3
Sep

Pro­file: Hay­ley Teas­dale

Behind Hay­ley Teasdale’s tall, ath­let­ic physique is not just a bril­liant mind, but an ill­ness that could have killed her. And still could without the ongo­ing assist­ance of the Red Cross Blood Centre.

Hay­ley suf­fers from an immune defi­ciency con­di­tion that went undetec­ted until she reached uni­ver­sity.

I went all through school being undia­gnosed. I just accep­ted it as being nor­mal,” Hay­ley explained.

One mes­sage Hay­ley is keen to impart, through her TEDx address and the atten­tion that can gen­er­ate, is get out and donate blood and plas­ma. “I wouldn’t be here today if not for the Red Cross.”

Des­pite a love of bas­ket­ball, net­ball and yacht­ing, Hay­ley often found her­self ill dur­ing her earli­er years. But there was a sil­ver lin­ing to all the free time the ill­ness afforded her. Hay­ley put that time to good use, read­ing fero­ciously. “I had to use my brain because my body was out of action for so much of the time,” she said.

One author, sci­ent­ist and speak­er who caught Hayley’s atten­tion was Dr Oliv­er Sacks. The work of Dr Sacks, a Brit­ish-born neur­o­lo­gist who spent the bulk of his career in the United States, inspired Hay­ley to pur­sue a sim­il­ar path.

Dr Sacks passed away last year, but his work has found fer­tile soil in Hayley’s ima­gin­a­tion and ongo­ing stud­ies, which are now devoted to neuro­plas­ti­city.

It’s pretty much the way your brain can learn, [the way] it makes new path­ways or gets rid of old path­ways that you’re not using, and in that way your brain is plastic. Through­out your whole life, you’re cap­able of this change. Your neur­ons can join oth­er neur­ons and make new syn­apses and new path­ways. My work is about util­ising that. It’s end­lessly fas­cin­at­ing,” Haley said.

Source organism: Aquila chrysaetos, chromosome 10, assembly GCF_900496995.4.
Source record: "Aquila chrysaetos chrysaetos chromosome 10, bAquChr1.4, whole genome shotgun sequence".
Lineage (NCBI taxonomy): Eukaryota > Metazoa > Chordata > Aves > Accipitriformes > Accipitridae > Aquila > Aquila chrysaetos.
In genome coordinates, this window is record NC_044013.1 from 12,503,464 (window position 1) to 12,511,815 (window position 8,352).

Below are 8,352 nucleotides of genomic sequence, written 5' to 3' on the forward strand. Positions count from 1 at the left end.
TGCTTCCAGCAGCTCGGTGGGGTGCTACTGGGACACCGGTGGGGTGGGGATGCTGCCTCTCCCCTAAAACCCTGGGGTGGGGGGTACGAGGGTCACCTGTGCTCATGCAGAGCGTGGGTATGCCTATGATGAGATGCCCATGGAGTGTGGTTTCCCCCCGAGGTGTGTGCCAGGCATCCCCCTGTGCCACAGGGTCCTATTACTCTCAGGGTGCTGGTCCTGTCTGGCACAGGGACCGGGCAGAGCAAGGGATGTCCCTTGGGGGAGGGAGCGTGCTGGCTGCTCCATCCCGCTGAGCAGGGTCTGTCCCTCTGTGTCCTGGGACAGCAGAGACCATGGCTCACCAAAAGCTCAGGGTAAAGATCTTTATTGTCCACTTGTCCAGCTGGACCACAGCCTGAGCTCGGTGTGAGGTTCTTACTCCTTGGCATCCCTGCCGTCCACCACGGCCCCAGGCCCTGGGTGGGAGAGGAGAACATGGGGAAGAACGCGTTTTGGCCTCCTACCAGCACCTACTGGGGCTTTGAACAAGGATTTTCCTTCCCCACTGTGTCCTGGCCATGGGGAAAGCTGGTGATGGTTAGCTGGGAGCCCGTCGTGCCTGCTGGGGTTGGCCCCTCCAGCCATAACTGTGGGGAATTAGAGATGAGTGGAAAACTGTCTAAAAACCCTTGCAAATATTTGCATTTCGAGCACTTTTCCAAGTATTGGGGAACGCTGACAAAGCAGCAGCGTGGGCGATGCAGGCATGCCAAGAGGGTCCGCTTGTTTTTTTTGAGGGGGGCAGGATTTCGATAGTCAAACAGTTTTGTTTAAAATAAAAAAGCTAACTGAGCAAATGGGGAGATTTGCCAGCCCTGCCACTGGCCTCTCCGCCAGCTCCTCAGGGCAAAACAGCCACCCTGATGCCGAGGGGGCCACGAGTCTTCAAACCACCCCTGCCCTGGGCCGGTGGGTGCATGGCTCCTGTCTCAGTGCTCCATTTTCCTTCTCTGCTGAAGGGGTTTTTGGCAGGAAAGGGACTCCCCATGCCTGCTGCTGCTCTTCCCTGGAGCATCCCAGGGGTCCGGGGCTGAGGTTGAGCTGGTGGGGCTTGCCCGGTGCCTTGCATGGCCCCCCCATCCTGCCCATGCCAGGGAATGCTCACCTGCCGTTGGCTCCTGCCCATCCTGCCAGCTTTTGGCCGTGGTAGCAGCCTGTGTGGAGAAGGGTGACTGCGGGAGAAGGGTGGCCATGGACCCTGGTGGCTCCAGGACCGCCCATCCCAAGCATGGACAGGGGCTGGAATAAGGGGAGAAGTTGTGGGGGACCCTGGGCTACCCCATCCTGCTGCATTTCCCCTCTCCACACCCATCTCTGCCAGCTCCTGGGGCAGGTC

There’s a lot of stuff you can do in cog­nit­ive train­ing. Nobody is per­fect when it comes to memory or atten­tion, there’s always room for improve­ment and neuro­plas­ti­city shows us that you can train that – it’s all about prac­tice. And then you have someone with Parkinson’s dis­ease and they have parts of their brain that are dam­aged and not func­tion­ing nor­mally, so what we can do is cre­ate new path­ways.”

For the last year, Hayley’s research has focused on study­ing the effects of train­ing the brain via neuro­plas­ti­city and she has a sur­pris­ingly sim­ple mes­sage for those inter­ested in improv­ing them­selves.

Well actu­ally, it’s just exer­cise,” Haley said. “The simplest exer­cise any­one can do that will give any­one improve­ment is walk­ing or run­ning … Exer­cise improves cog­nit­ive abil­ity and phys­ic­al abil­ity.”

Another sim­ple exer­cise any of us can do to help the bril­liant and non-bril­liant alike is to donate blood and plas­ma. It may just save the life of a neur­os­cient­ist.

Author Myles Peterson is part of the TEDx Can­ber­ra media team.

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